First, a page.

They were less than an hour reaching the battlefield. During that hour Roldan scarcely knew how he felt. When he left the hacienda he was possessed by an intense curiosity only; but with that first dull boom something new and fierce had leapt to life within him. Every few moments his fingers moved round to the hip-pocket that held his pistols. The weeping women and children had made him quiver from head to foot. As they approached the battlefield, and powder-smoke mingled with the green fragrance of winter, he thought that his nostrils would burst. His ear- drums were splitting with the thunder of cannon. Suddenly Hill caught him by the arm.
"Look!" he cried. "There be Alvarado and Castro over there, and Micheltorena on t' other side. Ain't they magnificent specimens? Why, what's the matter?"
"Let me go!" said Roldan. His face was deeply flushed, his eyes blazed. "Come, Adan! come, Adan!" he shouted. "An Alvarado! an Alvarado!"
"Holy smoke!" cried Hill. "You don't say you're meanin' to fight after sweatin' fur a month to git clear of the hull business?"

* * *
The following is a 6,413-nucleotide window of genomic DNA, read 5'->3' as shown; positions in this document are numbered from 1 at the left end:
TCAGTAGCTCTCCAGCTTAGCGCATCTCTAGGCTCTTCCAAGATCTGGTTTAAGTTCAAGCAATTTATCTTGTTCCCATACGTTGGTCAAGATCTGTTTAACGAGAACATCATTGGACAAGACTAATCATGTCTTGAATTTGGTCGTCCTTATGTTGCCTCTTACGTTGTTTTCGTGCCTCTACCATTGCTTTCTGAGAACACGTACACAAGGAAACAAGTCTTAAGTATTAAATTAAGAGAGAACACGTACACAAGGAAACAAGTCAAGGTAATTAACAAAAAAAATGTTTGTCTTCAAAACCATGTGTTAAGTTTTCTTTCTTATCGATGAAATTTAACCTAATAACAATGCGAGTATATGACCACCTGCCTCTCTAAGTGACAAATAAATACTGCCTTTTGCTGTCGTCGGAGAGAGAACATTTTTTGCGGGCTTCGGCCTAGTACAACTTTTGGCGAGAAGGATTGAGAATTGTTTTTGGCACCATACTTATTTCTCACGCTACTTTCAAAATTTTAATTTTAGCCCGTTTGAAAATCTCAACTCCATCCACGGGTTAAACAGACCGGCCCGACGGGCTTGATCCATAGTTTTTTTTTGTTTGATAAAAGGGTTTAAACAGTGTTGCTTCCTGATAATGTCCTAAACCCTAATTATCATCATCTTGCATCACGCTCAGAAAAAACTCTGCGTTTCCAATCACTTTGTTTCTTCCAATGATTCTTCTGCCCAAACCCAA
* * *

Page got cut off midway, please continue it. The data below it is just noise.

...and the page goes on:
But Roldan, grasping the bridle of the less enthusiastic Adan, was already far ahead. The boys rode straight into the melee, firing through the smoke until their ammunition was exhausted. Even Adan after the first few moments lost all sense of fear, and following Roldan's example, snatched the gun from a fallen soldier and fired and reloaded until his hands were blistered, and his eyes half sightless with smoke.
Roldan, obeying his dominant instinct, pushed his way rapidly to the front, attracting much attention. Some one recognised him, and during one of the many pauses of this not very systematic and furious battle some one cheered the little don. The cheer was taken up vociferously. It boomed across the battlefield. A moment later a man came dashing across with a flag of truce: the cheering was supposed by the enemy to herald the advance of reinforcements. The truce was accepted without explanations, and Roldan was hurried into the presence of Alvarado. That famous governor was sitting on a magnificent charger, caparisoned with carved leather, red velvet, silver, and gold. His black eyes were smiling, although the rest of his pale stern face was composed.